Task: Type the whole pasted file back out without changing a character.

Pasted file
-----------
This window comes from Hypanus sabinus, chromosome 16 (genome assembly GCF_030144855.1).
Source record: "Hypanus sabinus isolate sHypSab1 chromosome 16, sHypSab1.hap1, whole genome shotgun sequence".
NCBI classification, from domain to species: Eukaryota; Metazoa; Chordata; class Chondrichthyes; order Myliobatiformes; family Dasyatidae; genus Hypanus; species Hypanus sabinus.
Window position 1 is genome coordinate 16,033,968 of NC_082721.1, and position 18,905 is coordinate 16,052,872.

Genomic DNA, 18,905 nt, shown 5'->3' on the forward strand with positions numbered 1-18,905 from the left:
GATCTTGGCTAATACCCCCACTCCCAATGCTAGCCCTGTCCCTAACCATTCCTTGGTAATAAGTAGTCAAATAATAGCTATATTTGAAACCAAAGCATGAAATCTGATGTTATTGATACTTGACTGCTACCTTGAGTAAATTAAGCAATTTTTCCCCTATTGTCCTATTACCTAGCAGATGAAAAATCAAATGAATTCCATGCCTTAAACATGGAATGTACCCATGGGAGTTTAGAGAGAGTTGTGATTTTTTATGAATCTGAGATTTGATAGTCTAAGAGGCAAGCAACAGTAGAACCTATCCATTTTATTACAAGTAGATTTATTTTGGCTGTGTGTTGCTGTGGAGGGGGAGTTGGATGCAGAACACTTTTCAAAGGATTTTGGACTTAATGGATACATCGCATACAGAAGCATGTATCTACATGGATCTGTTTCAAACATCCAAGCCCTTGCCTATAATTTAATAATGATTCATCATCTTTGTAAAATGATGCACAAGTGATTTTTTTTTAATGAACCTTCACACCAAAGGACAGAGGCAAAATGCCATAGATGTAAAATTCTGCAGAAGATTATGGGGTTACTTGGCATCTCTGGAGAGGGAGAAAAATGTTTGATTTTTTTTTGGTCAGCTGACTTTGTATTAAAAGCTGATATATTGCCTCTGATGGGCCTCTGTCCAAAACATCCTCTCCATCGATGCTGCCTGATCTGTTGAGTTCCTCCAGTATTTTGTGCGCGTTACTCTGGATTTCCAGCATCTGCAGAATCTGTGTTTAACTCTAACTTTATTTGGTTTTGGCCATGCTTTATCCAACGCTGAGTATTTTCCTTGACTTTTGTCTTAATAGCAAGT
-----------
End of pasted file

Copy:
This window comes from Hypanus sabinus, chromosome 16 (genome assembly GCF_030144855.1).
Source record: "Hypanus sabinus isolate sHypSab1 chromosome 16, sHypSab1.hap1, whole genome shotgun sequence".
NCBI classification, from domain to species: Eukaryota; Metazoa; Chordata; class Chondrichthyes; order Myliobatiformes; family Dasyatidae; genus Hypanus; species Hypanus sabinus.
Window position 1 is genome coordinate 16,033,968 of NC_082721.1, and position 18,905 is coordinate 16,052,872.

Genomic DNA, 18,905 nt, shown 5'->3' on the forward strand with positions numbered 1-18,905 from the left:
GATCTTGGCTAATACCCCCACTCCCAATGCTAGCCCTGTCCCTAACCATTCCTTGGTAATAAGTAGTCAAATAATAGCTATATTTGAAACCAAAGCATGAAATCTGATGTTATTGATACTTGACTGCTACCTTGAGTAAATTAAGCAATTTTTCCCCTATTGTCCTATTACCTAGCAGATGAAAAATCAAATGAATTCCATGCCTTAAACATGGAATGTACCCATGGGAGTTTAGAGAGAGTTGTGATTTTTTATGAATCTGAGATTTGATAGTCTAAGAGGCAAGCAACAGTAGAACCTATCCATTTTATTACAAGTAGATTTATTTTGGCTGTGTGTTGCTGTGGAGGGGGAGTTGGATGCAGAACACTTTTCAAAGGATTTTGGACTTAATGGATACATCGCATACAGAAGCATGTATCTACATGGATCTGTTTCAAACATCCAAGCCCTTGCCTATAATTTAATAATGATTCATCATCTTTGTAAAATGATGCACAAGTGATTTTTTTTTAATGAACCTTCACACCAAAGGACAGAGGCAAAATGCCATAGATGTAAAATTCTGCAGAAGATTATGGGGTTACTTGGCATCTCTGGAGAGGGAGAAAAATGTTTGATTTTTTTTTGGTCAGCTGACTTTGTATTAAAAGCTGATATATTGCCTCTGATGGGCCTCTGTCCAAAACATCCTCTCCATCGATGCTGCCTGATCTGTTGAGTTCCTCCAGTATTTTGTGCGCGTTACTCTGGATTTCCAGCATCTGCAGAATCTGTGTTTAACTCTAACTTTATTTGGTTTTGGCCATGCTTTATCCAACGCTGAGTATTTTCCTTGACTTTTGTCTTAATAGCAAGT